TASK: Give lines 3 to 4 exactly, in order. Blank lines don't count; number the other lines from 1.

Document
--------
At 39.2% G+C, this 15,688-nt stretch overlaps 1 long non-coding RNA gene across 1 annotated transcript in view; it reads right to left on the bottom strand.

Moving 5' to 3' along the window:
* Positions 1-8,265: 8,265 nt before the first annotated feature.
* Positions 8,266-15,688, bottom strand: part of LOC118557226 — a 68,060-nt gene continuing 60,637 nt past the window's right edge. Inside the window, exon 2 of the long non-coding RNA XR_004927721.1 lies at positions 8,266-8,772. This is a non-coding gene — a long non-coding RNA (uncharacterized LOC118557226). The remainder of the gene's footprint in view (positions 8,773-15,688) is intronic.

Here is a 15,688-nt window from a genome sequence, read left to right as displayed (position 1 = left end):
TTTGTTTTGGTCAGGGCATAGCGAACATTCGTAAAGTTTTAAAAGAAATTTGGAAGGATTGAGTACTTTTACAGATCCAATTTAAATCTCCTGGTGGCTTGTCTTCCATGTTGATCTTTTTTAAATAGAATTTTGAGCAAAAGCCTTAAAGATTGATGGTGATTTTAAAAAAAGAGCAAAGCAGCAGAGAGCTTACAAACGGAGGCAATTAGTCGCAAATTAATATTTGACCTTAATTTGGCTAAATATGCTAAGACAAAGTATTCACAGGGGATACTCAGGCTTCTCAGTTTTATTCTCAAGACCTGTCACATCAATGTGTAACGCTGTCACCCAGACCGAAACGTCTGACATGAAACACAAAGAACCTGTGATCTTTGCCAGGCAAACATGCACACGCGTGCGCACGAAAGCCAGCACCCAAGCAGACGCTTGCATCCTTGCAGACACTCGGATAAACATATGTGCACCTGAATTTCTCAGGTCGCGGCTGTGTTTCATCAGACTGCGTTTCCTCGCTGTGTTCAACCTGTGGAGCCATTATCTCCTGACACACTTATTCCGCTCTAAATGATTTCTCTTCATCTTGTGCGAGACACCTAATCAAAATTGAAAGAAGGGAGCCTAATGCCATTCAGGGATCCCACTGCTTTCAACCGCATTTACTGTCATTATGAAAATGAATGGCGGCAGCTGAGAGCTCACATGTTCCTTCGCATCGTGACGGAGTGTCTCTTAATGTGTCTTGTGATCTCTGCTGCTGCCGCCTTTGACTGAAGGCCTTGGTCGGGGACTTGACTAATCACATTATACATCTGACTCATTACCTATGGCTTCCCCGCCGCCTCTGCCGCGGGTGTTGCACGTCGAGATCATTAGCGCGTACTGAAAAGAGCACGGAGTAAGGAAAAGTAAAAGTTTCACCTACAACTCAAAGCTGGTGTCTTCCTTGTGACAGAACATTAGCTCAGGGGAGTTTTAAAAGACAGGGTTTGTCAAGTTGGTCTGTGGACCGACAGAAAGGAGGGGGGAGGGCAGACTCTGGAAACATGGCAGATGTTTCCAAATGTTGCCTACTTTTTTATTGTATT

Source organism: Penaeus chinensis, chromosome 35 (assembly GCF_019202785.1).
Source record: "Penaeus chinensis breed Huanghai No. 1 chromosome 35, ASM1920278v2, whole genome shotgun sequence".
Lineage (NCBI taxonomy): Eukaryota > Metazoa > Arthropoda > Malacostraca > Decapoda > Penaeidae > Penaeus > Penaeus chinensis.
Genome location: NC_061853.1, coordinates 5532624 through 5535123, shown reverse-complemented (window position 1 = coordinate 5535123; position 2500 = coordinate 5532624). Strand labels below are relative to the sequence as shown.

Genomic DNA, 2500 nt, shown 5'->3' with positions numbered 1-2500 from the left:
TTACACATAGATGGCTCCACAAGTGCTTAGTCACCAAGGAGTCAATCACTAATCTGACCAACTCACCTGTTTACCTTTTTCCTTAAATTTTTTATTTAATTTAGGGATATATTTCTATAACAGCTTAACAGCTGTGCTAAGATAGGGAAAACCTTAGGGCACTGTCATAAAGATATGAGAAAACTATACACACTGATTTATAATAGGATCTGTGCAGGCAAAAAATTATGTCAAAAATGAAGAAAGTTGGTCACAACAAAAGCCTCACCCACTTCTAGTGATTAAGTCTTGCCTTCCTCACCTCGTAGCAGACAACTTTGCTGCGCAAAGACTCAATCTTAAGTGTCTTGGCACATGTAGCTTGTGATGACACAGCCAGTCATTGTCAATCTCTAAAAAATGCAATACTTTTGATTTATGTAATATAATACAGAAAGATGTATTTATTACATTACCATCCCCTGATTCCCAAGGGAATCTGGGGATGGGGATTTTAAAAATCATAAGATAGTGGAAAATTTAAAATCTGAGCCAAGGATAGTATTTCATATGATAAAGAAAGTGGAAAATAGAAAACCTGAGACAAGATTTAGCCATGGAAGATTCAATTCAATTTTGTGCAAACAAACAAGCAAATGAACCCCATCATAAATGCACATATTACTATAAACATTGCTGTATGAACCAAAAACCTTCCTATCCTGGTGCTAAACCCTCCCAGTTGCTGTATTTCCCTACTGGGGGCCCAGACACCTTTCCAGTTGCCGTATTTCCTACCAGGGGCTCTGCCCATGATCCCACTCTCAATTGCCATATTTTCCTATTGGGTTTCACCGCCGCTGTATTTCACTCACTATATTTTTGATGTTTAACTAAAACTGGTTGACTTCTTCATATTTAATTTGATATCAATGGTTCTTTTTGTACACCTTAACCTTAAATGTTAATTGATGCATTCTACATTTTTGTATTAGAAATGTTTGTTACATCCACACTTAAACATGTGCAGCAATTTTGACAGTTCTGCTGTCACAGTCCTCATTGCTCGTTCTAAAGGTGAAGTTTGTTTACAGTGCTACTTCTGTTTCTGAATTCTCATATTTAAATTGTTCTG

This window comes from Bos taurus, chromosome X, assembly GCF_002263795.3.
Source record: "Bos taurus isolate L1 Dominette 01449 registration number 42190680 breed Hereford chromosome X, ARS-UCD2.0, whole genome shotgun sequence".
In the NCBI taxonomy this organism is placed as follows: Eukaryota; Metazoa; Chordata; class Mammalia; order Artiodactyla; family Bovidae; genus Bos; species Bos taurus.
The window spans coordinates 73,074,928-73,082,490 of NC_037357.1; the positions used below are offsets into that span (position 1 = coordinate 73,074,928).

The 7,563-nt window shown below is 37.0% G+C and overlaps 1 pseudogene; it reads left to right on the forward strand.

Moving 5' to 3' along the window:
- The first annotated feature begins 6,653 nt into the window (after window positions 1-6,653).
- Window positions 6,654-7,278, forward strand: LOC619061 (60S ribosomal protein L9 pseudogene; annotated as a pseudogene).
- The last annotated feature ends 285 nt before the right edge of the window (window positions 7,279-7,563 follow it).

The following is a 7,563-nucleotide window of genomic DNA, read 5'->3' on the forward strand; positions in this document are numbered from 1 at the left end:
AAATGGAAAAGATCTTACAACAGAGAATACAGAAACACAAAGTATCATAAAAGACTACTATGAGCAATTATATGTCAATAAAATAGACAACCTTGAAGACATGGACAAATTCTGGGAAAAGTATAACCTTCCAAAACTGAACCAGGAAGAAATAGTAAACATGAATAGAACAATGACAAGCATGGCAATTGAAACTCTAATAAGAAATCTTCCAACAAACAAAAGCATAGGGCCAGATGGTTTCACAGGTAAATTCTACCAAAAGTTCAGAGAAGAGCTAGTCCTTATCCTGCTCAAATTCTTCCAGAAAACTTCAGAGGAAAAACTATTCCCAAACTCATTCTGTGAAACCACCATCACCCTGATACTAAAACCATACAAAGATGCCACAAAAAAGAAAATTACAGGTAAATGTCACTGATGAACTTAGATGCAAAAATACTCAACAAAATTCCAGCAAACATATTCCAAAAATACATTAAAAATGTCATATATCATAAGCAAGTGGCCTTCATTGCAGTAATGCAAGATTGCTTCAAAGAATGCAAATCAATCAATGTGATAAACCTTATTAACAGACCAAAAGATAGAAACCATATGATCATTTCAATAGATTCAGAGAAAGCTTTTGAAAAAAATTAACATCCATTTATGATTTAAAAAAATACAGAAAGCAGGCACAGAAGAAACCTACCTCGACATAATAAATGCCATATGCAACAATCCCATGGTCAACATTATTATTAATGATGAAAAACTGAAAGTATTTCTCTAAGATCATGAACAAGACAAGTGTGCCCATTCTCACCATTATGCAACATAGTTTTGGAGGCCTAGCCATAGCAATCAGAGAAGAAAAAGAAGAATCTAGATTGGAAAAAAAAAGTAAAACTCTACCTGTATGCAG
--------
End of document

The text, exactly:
* Positions 1-8,265: 8,265 nt before the first annotated feature.
* Positions 8,266-15,688, bottom strand: part of LOC118557226 — a 68,060-nt gene continuing 60,637 nt past the window's right edge. Inside the window, exon 2 of the long non-coding RNA XR_004927721.1 lies at positions 8,266-8,772. This is a non-coding gene — a long non-coding RNA (uncharacterized LOC118557226). The remainder of the gene's footprint in view (positions 8,773-15,688) is intronic.